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2011 A decade later pt. 4: Tragedy strikes

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In the fourth installment of a seven-part series, The O’Colly is looking back at the 2011 Oklahoma State football season, widely recognized as the best season in OSU history.

Dave Hunziker was getting ready in his west Des Moines, Iowa, hotel room on the morning of Nov. 18, 2011.

O’Colly beat writer Brendon Morris was waking up after a night at Eskimo Joe’s preparing to remotely cover the Oklahoma State football game that night.

Hunziker heard a knock.

Morris’ phone rang.

On the other side of the hotel door, OSU sideline reporter Robert Allen.

The phone call, then O’Colly adviser Barbara Allen.

The news was the same— it was information that would bring the OSU family to its knees.

OSU women’s basketball coach Kurt Budke, assistant coach Miranda Serna and long-time OSU supporters Olin and Paula Branstetter had all died in a plane crash after a recruiting trip in Arkansas.

“I was in such shock… my mind wasn’t even functioning. The whole day was just bizarre,” Hunziker said. “For me I wanted to get home, I have to do my job, but I was looking forward to just getting home.”

In Stillwater, Morris was frantic.

“I was sprinting across campus at like 7:30 a.m. I just remember it being a surreal day,” Morris said. “It just kind of pinned a black cloud over everything.”

The players, back in Iowa, were just beginning their days. It was supposed to be a memorable one too. The Cowboys were set to take on Iowa State at 7 p.m. in an abrasive environment celebrating senior night.

However, as the Cowboy football players funneled into the hotel lobby they were met with the harsh news.

Some were already eating breakfast, others just waking up while sitting in the lobby with the TV’s turned to ESPN’s College Gameday. It was supposed to be a normal episode, but was instead focused on the devastating news out of OSU. The news of familiar faces seen every day at the training table had passed away.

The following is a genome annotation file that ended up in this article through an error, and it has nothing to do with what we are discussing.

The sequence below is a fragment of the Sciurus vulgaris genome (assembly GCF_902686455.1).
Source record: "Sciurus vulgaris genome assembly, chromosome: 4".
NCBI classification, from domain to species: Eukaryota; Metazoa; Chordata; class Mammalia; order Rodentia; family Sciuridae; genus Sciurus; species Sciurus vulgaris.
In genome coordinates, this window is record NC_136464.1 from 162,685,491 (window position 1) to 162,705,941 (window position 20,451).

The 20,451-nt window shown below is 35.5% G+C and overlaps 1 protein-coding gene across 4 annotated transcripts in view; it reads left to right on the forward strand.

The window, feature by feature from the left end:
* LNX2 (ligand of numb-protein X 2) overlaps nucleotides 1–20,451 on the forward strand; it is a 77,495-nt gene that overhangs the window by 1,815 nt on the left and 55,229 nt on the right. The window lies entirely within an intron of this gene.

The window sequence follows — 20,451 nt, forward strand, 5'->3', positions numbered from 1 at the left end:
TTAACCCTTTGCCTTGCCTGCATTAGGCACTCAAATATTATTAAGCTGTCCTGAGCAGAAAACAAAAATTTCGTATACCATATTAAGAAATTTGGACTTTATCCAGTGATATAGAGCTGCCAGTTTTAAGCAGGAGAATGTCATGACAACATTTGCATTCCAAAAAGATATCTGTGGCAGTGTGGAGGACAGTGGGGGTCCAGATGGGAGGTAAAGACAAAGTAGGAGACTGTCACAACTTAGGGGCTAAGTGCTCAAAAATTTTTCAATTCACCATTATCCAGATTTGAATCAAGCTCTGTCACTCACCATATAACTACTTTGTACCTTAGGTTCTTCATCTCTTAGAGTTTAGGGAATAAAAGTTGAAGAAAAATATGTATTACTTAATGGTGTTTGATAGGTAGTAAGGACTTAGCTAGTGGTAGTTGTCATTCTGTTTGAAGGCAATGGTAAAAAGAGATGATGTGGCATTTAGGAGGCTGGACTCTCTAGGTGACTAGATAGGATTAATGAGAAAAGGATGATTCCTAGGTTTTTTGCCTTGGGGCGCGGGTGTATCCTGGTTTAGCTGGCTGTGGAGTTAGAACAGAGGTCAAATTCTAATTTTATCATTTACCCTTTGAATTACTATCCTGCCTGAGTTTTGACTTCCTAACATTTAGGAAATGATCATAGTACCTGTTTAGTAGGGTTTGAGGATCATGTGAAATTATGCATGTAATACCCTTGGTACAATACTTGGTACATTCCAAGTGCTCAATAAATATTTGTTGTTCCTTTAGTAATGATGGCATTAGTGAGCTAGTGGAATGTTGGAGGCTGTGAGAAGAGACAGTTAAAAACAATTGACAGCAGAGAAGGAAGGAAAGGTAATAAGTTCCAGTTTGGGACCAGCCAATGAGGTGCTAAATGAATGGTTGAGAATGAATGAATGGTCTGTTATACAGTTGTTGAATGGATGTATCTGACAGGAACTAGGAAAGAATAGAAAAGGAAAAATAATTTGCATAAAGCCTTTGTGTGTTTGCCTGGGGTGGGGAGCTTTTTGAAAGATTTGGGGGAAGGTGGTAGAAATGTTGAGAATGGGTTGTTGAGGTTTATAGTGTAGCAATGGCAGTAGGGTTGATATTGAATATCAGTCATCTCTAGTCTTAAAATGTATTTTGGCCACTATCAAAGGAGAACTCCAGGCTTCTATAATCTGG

“It was a night game,” quarterback Brandon Weeden said. “So we had to sit there with it in our hearts and minds. It’s hard to get excited, hard to get motivated, it was just a weird feeling I don’t really know how to explain it.”

Offensive lineman Lane Taylor: “It was difficult. It was weird. It was everything really.”

“Even if you didn’t know those coaches on a personal level,” defensive lineman Cooper Bassett said. “You lost a member of the Oklahoma State family. That adds an eerie element that takes away some of the excitement on a morning before the game.”

The news hovered over the heads of the Cowboys. They had to wait a grueling 12 hours to play an important late season football game.

After having to contemplate the news all day it was time to get on the buses and head to Jack Trice Stadium. On the way to the game one of the OSU buses broke down.

“Our whole pregame ritual, we kind of pray before the game and everything, that was thrown off because only half the guys were there,” Taylor said. “It was almost set up from the beginning that we were going to lose that game.”

Another setback before the game even started.

“It was a Friday night game, so you’re out of your normal routine, it was their senior night, if they won they were bowl eligible,” Bassett said. “We had Bedlam coming up for the Big 12 Championship, there were a lot of elements that kind of gives you the perfect storm for a trap game.”